Q: Can you tell me a composition of yours with a strange afterlife, a career you could never have mapped?
A: There was a thing from the “At the Village Gate” album in 1971 with [bassist] Mervin Bronson and [drummer] Harry Wilkinson. I was walking up the stairs for the first set and this idea came to me and we played it right there. It was called “The Opening” and I said to myself: “Oh, that’s a throwaway.”
Well, about 30 years later it was covered by a pop group in London called Cornershop. They changed it around and called it “Candy Man.” And we got $100,000. We split it up and I was left with probably one of the biggest paydays of my life.
In other words, keep the faith, baby. Never allow that negativity to creep in.

Coryell,Bailey, White at the Mauch Chunk Opera House in Jim Thorpe PAQ: So Larry, if you had to do it all over again, would you pose with your first wife as a kind of hippie Adam and Eve on the cover of your 1969 album “Coryell”? And who were those children you and Julie posed with anyway?
A: They were my doctor’s kids. Of course I would. I mean, we weren’t naked; we were wearing bathing suits and stuff. It was reminiscent of the John and Yoko thing [i.e., posing nude on the cover of the 1968 album “Two Virgins”], although we didn’t want to be radical. We were just saying: Look, it’s a beautiful, hot summer day; let’s celebrate. And Julie is very pregnant with Murali [the Coryells’ guitarist son], who is finally going to India in November, 44 years after getting his Indian name. I think that’s really cool.

Larry Coryell: The Scoop

(1) In high school he set records as a pole vaulter.
(2) From 1977 to 1989 he wrote a column for Guitar Player magazine
(3) In 1978 he recorded an unnamed, unreleased song produced by Miles Davis, who played synthesizer on the track instead of his customary trumpet.
(4) He’s said that his recovery from alcohol and drug abuse began with the backstage chant of a Buddhist mantra by his musical friends John McLaughlin, Wayne Shorter and Herbie Hancock.
(5) In 2000 he released a record, “The Coryells,” made with his guitarist sons Julian and Murali; the latter has played with guitarist Joe Louis Walker, who is booked to perform Aug. 9 at the Mauch Chunk Opera House.
(6) He made the chapter titles in his 2007 autobiography “Improvising: My Life in Music” fun and funky to honor a 2003 “symphonic” novel with a 20-word-plus title by Ed Vega, the late stepfather of singer-songwriter Suzanne Vega, who performed last year at Mauch Chunk. “It was the best way to flatter him for a beautiful story about jazz, Vietnam and New York,” says Coryell. “His descriptions of Puerto Rican picnics in parks in Brooklyn are just wonderful. I like writers who are very good at emotional descriptions: Steinbeck, Tolstoy, Dostoevsky. As a musician I feel a strong kinship.”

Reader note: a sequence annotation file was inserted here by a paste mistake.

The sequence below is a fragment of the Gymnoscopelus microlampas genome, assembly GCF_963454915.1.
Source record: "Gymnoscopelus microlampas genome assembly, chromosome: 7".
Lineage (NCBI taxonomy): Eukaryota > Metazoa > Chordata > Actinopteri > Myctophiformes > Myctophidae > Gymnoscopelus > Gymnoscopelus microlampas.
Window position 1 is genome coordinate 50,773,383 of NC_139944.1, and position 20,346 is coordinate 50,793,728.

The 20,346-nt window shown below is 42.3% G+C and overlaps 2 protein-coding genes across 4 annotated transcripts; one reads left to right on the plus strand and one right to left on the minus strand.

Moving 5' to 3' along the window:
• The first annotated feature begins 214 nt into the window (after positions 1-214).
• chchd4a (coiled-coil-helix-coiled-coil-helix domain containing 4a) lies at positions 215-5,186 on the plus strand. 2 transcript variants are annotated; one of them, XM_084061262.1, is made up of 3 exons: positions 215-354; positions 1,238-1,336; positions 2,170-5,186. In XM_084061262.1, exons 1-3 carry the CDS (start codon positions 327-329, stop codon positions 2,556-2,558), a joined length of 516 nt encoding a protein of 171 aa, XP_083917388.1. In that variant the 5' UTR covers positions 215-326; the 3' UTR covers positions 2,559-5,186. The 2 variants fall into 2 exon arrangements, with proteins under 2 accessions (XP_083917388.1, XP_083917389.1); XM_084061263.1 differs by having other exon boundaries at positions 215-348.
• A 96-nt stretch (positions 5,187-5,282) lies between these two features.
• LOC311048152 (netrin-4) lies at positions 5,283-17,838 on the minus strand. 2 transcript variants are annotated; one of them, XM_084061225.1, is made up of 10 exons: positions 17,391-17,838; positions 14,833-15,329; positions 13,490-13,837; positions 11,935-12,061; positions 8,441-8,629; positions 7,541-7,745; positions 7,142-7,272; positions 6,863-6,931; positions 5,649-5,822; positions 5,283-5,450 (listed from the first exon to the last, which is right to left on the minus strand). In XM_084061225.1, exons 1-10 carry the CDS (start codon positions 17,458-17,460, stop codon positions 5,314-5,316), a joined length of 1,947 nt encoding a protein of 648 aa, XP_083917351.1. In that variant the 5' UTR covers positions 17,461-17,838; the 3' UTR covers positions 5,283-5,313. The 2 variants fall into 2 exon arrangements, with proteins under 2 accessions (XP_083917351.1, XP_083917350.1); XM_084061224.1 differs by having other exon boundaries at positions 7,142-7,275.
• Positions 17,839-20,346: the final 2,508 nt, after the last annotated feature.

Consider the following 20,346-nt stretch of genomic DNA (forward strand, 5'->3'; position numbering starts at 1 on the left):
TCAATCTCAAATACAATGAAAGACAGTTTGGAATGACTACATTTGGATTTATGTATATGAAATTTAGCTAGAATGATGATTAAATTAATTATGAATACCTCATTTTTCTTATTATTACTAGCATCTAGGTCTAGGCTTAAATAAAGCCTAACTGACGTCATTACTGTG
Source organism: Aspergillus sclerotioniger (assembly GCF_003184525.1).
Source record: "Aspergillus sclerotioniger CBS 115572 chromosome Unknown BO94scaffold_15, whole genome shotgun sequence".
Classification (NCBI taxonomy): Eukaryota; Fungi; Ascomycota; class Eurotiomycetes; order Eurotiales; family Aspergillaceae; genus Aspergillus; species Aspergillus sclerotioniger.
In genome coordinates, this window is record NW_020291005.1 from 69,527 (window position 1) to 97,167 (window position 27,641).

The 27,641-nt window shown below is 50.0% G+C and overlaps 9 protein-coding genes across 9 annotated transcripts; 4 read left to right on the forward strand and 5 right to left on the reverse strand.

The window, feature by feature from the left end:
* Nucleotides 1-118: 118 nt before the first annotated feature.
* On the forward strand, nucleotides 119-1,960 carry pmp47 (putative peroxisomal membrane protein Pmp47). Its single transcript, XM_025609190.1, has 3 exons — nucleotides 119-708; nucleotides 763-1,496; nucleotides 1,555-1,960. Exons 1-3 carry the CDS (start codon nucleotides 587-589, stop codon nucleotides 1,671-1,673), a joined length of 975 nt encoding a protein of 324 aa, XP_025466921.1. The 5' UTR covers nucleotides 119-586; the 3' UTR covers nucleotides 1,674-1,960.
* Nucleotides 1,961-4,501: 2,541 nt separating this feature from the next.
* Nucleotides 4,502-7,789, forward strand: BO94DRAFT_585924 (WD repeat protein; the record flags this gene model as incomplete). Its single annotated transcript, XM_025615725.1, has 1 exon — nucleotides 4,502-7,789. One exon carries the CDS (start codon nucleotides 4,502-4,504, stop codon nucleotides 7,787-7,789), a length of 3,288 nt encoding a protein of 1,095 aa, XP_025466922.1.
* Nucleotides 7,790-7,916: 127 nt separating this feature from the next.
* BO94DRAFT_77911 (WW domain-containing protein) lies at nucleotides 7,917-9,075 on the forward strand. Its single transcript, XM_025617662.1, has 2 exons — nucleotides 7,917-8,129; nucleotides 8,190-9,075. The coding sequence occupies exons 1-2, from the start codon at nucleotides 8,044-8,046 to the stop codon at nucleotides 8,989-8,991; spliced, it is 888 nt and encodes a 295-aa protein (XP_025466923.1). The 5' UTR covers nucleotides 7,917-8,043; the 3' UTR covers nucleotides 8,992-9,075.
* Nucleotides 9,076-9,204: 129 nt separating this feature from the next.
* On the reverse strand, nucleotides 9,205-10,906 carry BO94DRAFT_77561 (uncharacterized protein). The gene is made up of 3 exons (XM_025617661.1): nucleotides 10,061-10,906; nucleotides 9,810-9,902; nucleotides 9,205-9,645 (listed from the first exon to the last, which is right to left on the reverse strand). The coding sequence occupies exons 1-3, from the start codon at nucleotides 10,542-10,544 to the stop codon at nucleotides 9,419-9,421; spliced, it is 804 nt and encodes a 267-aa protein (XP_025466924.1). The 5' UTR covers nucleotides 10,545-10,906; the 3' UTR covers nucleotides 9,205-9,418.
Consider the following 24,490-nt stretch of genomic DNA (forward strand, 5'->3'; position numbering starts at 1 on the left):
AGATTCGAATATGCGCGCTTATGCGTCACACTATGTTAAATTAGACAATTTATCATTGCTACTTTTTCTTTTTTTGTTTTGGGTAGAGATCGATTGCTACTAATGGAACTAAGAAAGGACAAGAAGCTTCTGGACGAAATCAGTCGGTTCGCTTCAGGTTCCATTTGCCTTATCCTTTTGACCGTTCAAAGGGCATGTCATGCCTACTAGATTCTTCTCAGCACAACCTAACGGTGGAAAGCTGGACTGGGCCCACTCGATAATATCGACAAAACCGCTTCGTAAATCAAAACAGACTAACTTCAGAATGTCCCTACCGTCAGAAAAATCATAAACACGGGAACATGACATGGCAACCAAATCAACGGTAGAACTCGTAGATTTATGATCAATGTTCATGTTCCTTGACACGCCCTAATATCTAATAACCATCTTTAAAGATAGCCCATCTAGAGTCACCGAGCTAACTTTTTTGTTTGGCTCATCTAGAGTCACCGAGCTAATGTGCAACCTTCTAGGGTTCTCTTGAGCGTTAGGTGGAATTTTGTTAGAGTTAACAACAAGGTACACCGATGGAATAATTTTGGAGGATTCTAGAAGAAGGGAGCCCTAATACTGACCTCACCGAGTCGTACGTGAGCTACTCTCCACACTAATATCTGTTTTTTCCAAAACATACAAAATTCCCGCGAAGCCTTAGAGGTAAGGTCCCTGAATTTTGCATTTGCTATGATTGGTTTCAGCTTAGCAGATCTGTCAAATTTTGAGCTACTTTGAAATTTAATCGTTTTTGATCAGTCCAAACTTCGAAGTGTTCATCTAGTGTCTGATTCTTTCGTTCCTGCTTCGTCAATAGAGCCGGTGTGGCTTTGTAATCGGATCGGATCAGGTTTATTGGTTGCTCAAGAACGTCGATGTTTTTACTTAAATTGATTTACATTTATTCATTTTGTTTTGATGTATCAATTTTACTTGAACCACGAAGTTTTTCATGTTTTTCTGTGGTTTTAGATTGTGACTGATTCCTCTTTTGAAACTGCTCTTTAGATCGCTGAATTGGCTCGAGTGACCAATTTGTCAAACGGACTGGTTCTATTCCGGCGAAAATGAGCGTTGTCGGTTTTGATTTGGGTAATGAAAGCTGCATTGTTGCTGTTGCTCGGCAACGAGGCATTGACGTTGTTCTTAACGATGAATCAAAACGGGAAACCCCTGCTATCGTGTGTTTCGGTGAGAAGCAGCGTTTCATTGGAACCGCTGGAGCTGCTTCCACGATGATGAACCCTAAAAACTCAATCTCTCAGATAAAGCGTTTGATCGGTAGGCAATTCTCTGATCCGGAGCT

Geoff Gehman is a former arts writer for The Morning Call. He thinks that Larry Coryell’s solo acoustic-guitar version of “Bolero” is worth dancing a bolero. He can be reached at geoffgehman@verizon.net.

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Find tickets to this show here.

By Geoff Gehman

Bassists aren’t supposed to wreck the joint. Yet that’s exactly what Victor Bailey did to the Mauch Chunk Opera House during his 2009 gig. He rocked, bopped and generally tore up the psychedelic shack. He did things to the bass that his guitarist, drummer and saxophonist did to their instruments; instead of being a gatekeeper for time and tone, he made and broke gates. He even brought down the house by suggesting that Ben & Jerry’s should introduce a new ice cream: Mauch Chunk.

Victor Bailey at the Mauch Chunk Opera HouseBailey will return with his chunk of funk to the Opera House on Sept. 8, this time as co-leader of an all-star band with more than 31 flavors. The former Weather Report bassist will perform a one-off show with Larry Coryell, the fabled fusion guitarist, and Lenny White, the renowned drummer of Return to Forever, the fabled fusioneers. Expect jazzed-up rock classics, rocked-up jazz standards and hemi-powered originals, all delivered with head-spinning dexterity.

During a recent phone interview from his home in Newark, Bailey discussed teachers (Morris Bailey Jr., his composer-saxophonist father), mentors (keyboardist-composer Joe Zawinul, Weather Report’s top dog) and bosses (Madonna). Famous enough to have a bass named after him, the 52-year-old Philadelphia native is not quite famous enough to have a sweetheart record deal or a namesake ice cream.

Q: Why do you like playing with Larry and Lenny besides the fact that you’re all killer cats who have performed all over the map?